In a sudden reversal, Gov. Charlie Baker’s administration on Monday canceled its plan to send Massachusetts National Guard members and equipment to the southwestern U.S. border in light of the federal government’s “inhumane” practice of separating undocumented children from their families, the governor’s office said.
Baker announced on June 1 that he would send a UH-72 Lakota helicopter and two military analysts to pilot the chopper to the southwestern border by the end of the month in support of President Donald Trump’s mission to curb illegal border crossings and drug trafficking.
But in recent weeks the federal government’s practice of separating undocumented children from their parents when detained at the border has drawn bipartisan scorn and ignited a donnybrook between the White House and Congress. Baker, a Republican who did not support Trump, registered his disapproval Monday.
“Gov. Baker directed the National Guard not to send any assets or personnel to the Southwest border today because the federal government’s current actions are resulting in the inhumane treatment of children,” Baker Communications Director Lizzy Guyton said in a statement.
Baker’s office said Massachusetts has no personnel or assets participating in the border mission.
The flight crew had been expected to deploy by the end of June to work through September with the Arizona National Guard and the New Mexico National Guard, in coordination with U.S. Customs and Border Protection, to provide air reconnaissance and track illegal activity along the border with Mexico.
In its daily email newsletter Monday, the White House said that the “harshest family separation policy is that too many Americans have been permanently separated from loved ones because of crime spilling across our border” and highlighted the need for more security along the border.
“Illegal immigration along our Southwest border surged 230 percent in April compared to last year, according to the Department of Homeland Security,” the White House wrote. “This statistic reveals the lack of an orderly and fair process to manage the escalating flow of illegal immigrants. That flawed system creates both a humanitarian and a national security crisis at our border.”
Trump in April ordered the Pentagon and Department of Homeland Security to deploy National Guard troops to the southern border to assist federal border agents, indicating at the time that he would like to see 2,000 to 4,000 National Guard troops called up.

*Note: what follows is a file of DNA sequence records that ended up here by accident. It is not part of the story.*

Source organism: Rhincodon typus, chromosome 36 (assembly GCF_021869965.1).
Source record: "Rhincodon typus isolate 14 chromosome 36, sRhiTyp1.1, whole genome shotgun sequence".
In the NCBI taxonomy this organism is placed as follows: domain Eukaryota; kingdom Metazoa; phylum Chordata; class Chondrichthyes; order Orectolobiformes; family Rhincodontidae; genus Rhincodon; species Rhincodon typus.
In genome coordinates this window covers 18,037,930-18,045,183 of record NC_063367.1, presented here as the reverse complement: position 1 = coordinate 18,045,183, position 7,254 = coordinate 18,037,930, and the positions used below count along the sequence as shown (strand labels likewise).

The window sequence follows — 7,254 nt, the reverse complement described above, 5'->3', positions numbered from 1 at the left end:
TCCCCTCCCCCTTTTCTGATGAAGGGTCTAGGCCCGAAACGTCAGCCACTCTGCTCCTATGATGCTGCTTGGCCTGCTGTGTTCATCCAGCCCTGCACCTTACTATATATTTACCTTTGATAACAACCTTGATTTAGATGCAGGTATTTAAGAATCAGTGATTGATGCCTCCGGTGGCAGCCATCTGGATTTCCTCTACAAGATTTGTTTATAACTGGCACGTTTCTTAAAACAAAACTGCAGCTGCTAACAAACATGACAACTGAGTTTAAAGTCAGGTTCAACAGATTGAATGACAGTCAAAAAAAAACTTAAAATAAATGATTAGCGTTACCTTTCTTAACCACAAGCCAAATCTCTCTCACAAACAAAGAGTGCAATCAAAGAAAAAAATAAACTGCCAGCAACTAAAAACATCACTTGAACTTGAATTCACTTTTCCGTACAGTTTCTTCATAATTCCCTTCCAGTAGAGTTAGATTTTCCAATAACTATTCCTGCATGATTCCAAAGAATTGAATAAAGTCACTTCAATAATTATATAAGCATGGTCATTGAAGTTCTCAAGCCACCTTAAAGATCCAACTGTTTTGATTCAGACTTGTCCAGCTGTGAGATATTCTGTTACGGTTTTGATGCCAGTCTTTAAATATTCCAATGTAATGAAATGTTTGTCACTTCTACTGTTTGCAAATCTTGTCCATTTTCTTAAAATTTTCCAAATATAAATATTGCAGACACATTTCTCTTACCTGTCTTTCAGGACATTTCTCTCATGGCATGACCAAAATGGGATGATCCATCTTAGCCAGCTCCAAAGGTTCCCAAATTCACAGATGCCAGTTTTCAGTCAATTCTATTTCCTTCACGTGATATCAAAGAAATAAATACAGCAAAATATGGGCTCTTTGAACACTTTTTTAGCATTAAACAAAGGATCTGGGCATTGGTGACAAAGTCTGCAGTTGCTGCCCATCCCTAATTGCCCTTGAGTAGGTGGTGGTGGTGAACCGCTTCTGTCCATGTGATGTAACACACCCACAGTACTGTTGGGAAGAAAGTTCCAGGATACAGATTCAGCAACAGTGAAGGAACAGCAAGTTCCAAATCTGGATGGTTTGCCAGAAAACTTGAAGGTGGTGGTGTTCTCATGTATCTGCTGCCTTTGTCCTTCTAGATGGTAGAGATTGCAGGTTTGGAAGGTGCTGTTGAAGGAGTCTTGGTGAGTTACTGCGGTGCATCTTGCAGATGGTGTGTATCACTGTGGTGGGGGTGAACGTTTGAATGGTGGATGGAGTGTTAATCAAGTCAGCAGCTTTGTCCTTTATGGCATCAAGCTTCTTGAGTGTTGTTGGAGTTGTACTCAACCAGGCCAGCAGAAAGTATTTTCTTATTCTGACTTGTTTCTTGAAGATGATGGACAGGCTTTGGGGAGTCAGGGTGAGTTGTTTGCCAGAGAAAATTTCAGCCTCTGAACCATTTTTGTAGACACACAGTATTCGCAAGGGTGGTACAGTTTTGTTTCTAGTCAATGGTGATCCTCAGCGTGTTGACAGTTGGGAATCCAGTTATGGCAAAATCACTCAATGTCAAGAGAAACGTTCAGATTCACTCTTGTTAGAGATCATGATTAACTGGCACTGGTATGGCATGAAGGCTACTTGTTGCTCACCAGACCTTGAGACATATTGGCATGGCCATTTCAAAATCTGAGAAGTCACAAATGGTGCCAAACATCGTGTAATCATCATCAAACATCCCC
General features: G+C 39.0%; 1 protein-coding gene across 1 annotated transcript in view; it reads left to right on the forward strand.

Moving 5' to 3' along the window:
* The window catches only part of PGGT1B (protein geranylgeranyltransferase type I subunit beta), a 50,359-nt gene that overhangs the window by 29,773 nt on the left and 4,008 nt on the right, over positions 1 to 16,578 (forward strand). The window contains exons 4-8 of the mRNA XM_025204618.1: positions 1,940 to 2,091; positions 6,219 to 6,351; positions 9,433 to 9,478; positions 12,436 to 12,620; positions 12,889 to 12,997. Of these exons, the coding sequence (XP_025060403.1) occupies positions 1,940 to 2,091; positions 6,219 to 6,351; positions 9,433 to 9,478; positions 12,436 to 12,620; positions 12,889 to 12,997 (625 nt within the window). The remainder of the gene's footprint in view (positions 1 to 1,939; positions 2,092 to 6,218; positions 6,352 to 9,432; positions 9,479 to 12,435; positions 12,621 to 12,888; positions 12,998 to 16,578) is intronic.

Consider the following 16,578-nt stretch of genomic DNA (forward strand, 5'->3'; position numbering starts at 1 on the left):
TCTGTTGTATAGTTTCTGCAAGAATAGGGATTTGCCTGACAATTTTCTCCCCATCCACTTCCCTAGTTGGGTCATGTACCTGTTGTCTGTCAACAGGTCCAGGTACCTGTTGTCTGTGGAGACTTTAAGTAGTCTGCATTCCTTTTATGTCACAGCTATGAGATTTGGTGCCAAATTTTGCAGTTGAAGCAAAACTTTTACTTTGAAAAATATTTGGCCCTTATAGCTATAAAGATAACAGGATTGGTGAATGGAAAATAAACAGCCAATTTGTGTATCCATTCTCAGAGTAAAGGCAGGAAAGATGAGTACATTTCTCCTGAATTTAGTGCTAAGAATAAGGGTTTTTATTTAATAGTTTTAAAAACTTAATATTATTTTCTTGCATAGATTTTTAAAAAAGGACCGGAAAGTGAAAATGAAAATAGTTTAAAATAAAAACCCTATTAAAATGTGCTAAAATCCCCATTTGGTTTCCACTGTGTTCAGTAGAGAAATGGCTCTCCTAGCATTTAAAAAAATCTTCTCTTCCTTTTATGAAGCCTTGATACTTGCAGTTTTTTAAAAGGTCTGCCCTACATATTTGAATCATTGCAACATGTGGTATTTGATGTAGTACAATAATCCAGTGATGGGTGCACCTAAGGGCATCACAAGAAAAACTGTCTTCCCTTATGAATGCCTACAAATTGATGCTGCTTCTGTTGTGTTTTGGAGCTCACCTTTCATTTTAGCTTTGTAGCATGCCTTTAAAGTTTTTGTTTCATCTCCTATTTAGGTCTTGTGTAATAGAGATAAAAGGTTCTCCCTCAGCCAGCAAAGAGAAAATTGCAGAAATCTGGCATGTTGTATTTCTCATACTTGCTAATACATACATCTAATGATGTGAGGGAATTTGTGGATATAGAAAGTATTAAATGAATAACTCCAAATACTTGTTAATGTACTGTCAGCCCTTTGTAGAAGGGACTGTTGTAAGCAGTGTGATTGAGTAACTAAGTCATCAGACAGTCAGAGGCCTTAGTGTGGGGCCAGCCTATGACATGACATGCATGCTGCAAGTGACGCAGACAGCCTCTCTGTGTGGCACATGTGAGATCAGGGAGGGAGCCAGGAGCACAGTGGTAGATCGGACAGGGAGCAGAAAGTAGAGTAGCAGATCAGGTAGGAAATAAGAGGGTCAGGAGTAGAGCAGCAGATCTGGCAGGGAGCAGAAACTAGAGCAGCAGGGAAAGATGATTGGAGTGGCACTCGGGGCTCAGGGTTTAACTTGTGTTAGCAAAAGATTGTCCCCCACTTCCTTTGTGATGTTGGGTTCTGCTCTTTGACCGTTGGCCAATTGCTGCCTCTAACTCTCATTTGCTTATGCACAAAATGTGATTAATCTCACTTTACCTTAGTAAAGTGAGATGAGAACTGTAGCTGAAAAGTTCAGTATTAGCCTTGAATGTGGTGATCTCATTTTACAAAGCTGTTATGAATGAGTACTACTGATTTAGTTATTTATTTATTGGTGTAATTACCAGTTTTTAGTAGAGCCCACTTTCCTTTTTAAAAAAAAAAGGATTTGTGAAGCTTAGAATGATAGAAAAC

Baker’s announcement that he would send the Massachusetts National Guard to assist at the border came while Democrats were kicking off their party convention in Worcester earlier this month. Jay Gonzalez, the gubernatorial candidate endorsed by that convention, visited the press riser at the DCU Center to say he would not have complied with the Pentagon’s request as Baker did.
“If Donald Trump’s Pentagon made that type of request to me I would not comply with it,” Gonzalez told reporters hours after the News Service first reported on the National Guard’s plans. “We need to stand up to what he’s doing and we’ve got a governor right now who doesn’t do it and on this issue he not only doesn’t stand up to him he helps him.”
On Sunday, Gonzalez circulated a petition to supporters calling on Baker to reconsider his decision and to instead withhold Massachusetts resources from the border mission.
“Governor Baker’s commitment of Massachusetts National Guard personnel and equipment might have been before the horrific family break-up policy was in full-swing, but it’s not too late for the Governor to do the right thing and withdraw support,” Gonzalez wrote in the email to supporters.
Bob Massie, another Democrat running for governor, said Monday afternoon that Baker’s decision to rescind the state’s support for the border mission was “too little, too late.”
The Baker administration downplayed its cooperation with the Trump administration’s border security efforts when it was announced, noting that the request for resources and personnel was relatively small and that Massachusetts has assisted with border operations for both Democrat and Republican presidents.
Massachusetts National Guardsmen were activated to support Operation Jump Start under President George W. Bush from 2006 to 2008 and Operation Phalanx under President Barack Obama.